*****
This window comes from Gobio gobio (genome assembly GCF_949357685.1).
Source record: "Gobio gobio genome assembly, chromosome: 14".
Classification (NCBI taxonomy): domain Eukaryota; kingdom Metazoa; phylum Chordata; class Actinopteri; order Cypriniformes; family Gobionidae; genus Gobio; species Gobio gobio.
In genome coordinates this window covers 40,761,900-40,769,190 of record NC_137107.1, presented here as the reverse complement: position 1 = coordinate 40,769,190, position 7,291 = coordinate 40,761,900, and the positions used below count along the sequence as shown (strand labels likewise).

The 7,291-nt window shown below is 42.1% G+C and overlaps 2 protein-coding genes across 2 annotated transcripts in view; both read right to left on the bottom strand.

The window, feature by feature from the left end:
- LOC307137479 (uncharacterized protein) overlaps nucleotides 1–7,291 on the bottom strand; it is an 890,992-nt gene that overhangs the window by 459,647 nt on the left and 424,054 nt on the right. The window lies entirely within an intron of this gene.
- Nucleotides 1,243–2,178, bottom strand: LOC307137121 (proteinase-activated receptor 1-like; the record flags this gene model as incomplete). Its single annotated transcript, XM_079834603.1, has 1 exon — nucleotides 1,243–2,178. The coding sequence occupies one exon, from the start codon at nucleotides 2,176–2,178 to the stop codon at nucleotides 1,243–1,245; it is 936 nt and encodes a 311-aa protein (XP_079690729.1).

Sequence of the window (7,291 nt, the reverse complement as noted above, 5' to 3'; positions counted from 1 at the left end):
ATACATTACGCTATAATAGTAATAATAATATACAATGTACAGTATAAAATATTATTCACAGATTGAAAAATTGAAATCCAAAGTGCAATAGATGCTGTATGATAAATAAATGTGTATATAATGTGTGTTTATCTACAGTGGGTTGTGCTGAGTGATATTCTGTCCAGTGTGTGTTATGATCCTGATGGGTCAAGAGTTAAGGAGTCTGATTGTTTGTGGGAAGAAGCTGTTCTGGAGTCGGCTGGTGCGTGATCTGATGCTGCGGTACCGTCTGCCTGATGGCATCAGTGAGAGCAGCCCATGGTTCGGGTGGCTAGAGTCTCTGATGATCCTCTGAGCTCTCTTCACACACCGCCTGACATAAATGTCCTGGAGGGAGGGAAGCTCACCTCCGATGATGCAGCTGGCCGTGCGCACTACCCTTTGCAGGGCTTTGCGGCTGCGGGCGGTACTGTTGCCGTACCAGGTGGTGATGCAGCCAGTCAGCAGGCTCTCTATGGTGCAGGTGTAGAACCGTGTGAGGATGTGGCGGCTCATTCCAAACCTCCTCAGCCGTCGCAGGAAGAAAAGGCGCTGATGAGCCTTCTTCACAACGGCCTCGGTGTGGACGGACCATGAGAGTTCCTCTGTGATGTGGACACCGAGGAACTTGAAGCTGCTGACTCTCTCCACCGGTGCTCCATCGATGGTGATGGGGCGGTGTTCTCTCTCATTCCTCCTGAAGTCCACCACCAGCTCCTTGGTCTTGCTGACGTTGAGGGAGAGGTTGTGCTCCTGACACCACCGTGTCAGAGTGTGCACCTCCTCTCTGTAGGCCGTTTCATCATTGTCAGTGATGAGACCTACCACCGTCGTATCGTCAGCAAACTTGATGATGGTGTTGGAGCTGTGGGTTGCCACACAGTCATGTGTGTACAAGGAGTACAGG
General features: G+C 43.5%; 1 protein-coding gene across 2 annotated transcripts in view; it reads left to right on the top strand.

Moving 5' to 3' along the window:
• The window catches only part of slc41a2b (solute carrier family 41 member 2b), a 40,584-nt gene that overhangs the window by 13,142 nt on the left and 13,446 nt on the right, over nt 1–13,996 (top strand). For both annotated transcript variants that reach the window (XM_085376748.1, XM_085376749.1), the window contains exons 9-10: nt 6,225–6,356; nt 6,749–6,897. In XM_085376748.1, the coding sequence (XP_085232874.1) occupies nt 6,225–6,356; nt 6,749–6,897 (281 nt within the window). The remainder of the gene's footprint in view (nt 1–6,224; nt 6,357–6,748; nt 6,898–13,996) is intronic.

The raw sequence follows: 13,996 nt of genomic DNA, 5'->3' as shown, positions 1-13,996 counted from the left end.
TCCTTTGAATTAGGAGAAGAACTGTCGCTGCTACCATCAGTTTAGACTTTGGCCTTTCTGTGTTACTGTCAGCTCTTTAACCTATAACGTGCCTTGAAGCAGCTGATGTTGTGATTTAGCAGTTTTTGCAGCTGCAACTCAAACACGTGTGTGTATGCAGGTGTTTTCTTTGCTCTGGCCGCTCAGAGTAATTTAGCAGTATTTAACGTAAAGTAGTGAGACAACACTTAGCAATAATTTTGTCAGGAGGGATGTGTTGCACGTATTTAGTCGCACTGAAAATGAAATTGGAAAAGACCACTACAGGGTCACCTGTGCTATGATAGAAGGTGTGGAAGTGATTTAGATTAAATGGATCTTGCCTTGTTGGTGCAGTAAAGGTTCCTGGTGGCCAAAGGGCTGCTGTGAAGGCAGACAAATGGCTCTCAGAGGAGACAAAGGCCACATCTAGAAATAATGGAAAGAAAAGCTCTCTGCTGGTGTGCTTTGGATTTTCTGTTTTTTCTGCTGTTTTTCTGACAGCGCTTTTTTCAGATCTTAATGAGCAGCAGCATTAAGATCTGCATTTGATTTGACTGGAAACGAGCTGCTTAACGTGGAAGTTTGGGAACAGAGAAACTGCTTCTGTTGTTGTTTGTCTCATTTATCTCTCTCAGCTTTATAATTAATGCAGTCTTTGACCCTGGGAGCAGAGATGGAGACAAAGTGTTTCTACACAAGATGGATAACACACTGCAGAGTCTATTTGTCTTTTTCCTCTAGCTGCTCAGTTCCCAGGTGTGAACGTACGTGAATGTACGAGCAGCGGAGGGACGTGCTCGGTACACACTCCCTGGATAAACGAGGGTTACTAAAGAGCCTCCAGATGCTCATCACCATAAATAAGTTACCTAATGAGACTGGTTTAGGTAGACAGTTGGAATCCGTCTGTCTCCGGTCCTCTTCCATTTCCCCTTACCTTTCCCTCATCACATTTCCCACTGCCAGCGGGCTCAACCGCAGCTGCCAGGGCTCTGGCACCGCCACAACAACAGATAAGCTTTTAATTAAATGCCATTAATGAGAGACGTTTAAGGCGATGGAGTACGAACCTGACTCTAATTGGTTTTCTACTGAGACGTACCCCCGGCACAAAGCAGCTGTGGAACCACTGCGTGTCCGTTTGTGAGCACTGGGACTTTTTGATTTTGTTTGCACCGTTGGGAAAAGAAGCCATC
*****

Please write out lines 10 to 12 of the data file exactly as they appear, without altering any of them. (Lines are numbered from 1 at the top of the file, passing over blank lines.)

ATACATTACGCTATAATAGTAATAATAATATACAATGTACAGTATAAAATATTATTCACAGATTGAAAAATTGAAATCCAAAGTGCAATAGATGCTGTATGATAAATAAATGTGTATATAATGTGTGTTTATCTACAGTGGGTTGTGCTGAGTGATATTCTGTCCAGTGTGTGTTATGATCCTGATGGGTCAAGAGTTAAGGAGTCTGATTGTTTGTGGGAAGAAGCTGTTCTGGAGTCGGCTGGTGCGTGATCTGATGCTGCGGTACCGTCTGCCTGATGGCATCAGTGAGAGCAGCCCATGGTTCGGGTGGCTAGAGTCTCTGATGATCCTCTGAGCTCTCTTCACACACCGCCTGACATAAATGTCCTGGAGGGAGGGAAGCTCACCTCCGATGATGCAGCTGGCCGTGCGCACTACCCTTTGCAGGGCTTTGCGGCTGCGGGCGGTACTGTTGCCGTACCAGGTGGTGATGCAGCCAGTCAGCAGGCTCTCTATGGTGCAGGTGTAGAACCGTGTGAGGATGTGGCGGCTCATTCCAAACCTCCTCAGCCGTCGCAGGAAGAAAAGGCGCTGATGAGCCTTCTTCACAACGGCCTCGGTGTGGACGGACCATGAGAGTTCCTCTGTGATGTGGACACCGAGGAACTTGAAGCTGCTGACTCTCTCCACCGGTGCTCCATCGATGGTGATGGGGCGGTGTTCTCTCTCATTCCTCCTGAAGTCCACCACCAGCTCCTTGGTCTTGCTGACGTTGAGGGAGAGGTTGTGCTCCTGACACCACCGTGTCAGAGTGTGCACCTCCTCTCTGTAGGCCGTTTCATCATTGTCAGTGATGAGACCTACCACCGTCGTATCGTCAGCAAACTTGATGATGGTGTTGGAGCTGTGGGTTGCCACACAGTCATGTGTGTACAAGGAGTACAGG
General features: G+C 43.5%; 1 protein-coding gene across 2 annotated transcripts in view; it reads left to right on the top strand.

Moving 5' to 3' along the window: